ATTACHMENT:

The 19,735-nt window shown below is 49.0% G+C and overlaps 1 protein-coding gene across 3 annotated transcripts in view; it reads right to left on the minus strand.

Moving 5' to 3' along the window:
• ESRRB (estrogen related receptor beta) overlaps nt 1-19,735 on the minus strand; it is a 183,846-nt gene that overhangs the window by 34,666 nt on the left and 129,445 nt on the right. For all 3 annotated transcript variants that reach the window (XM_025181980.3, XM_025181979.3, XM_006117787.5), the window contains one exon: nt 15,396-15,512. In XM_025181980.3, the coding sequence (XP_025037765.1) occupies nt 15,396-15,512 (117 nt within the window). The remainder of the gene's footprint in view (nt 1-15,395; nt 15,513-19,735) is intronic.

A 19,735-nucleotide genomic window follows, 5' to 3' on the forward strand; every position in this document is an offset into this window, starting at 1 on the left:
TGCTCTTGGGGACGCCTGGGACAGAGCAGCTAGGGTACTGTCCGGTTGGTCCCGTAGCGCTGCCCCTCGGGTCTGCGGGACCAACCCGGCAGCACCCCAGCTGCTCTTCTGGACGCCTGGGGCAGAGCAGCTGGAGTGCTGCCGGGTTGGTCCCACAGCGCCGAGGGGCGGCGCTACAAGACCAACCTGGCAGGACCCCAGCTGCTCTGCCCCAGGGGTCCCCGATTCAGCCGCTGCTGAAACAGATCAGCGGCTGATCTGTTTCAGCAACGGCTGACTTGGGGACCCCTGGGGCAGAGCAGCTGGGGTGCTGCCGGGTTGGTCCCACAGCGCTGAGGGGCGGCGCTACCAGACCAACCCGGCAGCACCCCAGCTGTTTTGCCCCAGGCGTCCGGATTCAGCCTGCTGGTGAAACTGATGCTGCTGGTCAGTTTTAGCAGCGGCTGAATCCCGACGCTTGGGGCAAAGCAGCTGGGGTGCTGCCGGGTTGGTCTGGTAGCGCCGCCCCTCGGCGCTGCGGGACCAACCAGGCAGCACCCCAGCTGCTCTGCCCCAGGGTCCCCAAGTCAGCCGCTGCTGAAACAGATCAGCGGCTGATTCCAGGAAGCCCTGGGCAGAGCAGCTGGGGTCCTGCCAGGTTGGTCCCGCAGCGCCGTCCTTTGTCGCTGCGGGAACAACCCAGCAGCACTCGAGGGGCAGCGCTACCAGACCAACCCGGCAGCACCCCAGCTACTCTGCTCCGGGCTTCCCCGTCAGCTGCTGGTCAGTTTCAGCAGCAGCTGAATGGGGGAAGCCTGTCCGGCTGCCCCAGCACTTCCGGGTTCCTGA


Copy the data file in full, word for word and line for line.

The 19,735-nt window shown below is 49.0% G+C and overlaps 1 protein-coding gene across 3 annotated transcripts in view; it reads right to left on the minus strand.

Moving 5' to 3' along the window:
• ESRRB (estrogen related receptor beta) overlaps nt 1-19,735 on the minus strand; it is a 183,846-nt gene that overhangs the window by 34,666 nt on the left and 129,445 nt on the right. For all 3 annotated transcript variants that reach the window (XM_025181980.3, XM_025181979.3, XM_006117787.5), the window contains one exon: nt 15,396-15,512. In XM_025181980.3, the coding sequence (XP_025037765.1) occupies nt 15,396-15,512 (117 nt within the window). The remainder of the gene's footprint in view (nt 1-15,395; nt 15,513-19,735) is intronic.

A 19,735-nucleotide genomic window follows, 5' to 3' on the forward strand; every position in this document is an offset into this window, starting at 1 on the left:
TGCTCTTGGGGACGCCTGGGACAGAGCAGCTAGGGTACTGTCCGGTTGGTCCCGTAGCGCTGCCCCTCGGGTCTGCGGGACCAACCCGGCAGCACCCCAGCTGCTCTTCTGGACGCCTGGGGCAGAGCAGCTGGAGTGCTGCCGGGTTGGTCCCACAGCGCCGAGGGGCGGCGCTACAAGACCAACCTGGCAGGACCCCAGCTGCTCTGCCCCAGGGGTCCCCGATTCAGCCGCTGCTGAAACAGATCAGCGGCTGATCTGTTTCAGCAACGGCTGACTTGGGGACCCCTGGGGCAGAGCAGCTGGGGTGCTGCCGGGTTGGTCCCACAGCGCTGAGGGGCGGCGCTACCAGACCAACCCGGCAGCACCCCAGCTGTTTTGCCCCAGGCGTCCGGATTCAGCCTGCTGGTGAAACTGATGCTGCTGGTCAGTTTTAGCAGCGGCTGAATCCCGACGCTTGGGGCAAAGCAGCTGGGGTGCTGCCGGGTTGGTCTGGTAGCGCCGCCCCTCGGCGCTGCGGGACCAACCAGGCAGCACCCCAGCTGCTCTGCCCCAGGGTCCCCAAGTCAGCCGCTGCTGAAACAGATCAGCGGCTGATTCCAGGAAGCCCTGGGCAGAGCAGCTGGGGTCCTGCCAGGTTGGTCCCGCAGCGCCGTCCTTTGTCGCTGCGGGAACAACCCAGCAGCACTCGAGGGGCAGCGCTACCAGACCAACCCGGCAGCACCCCAGCTACTCTGCTCCGGGCTTCCCCGTCAGCTGCTGGTCAGTTTCAGCAGCAGCTGAATGGGGGAAGCCTGTCCGGCTGCCCCAGCACTTCCGGGTTCCTGA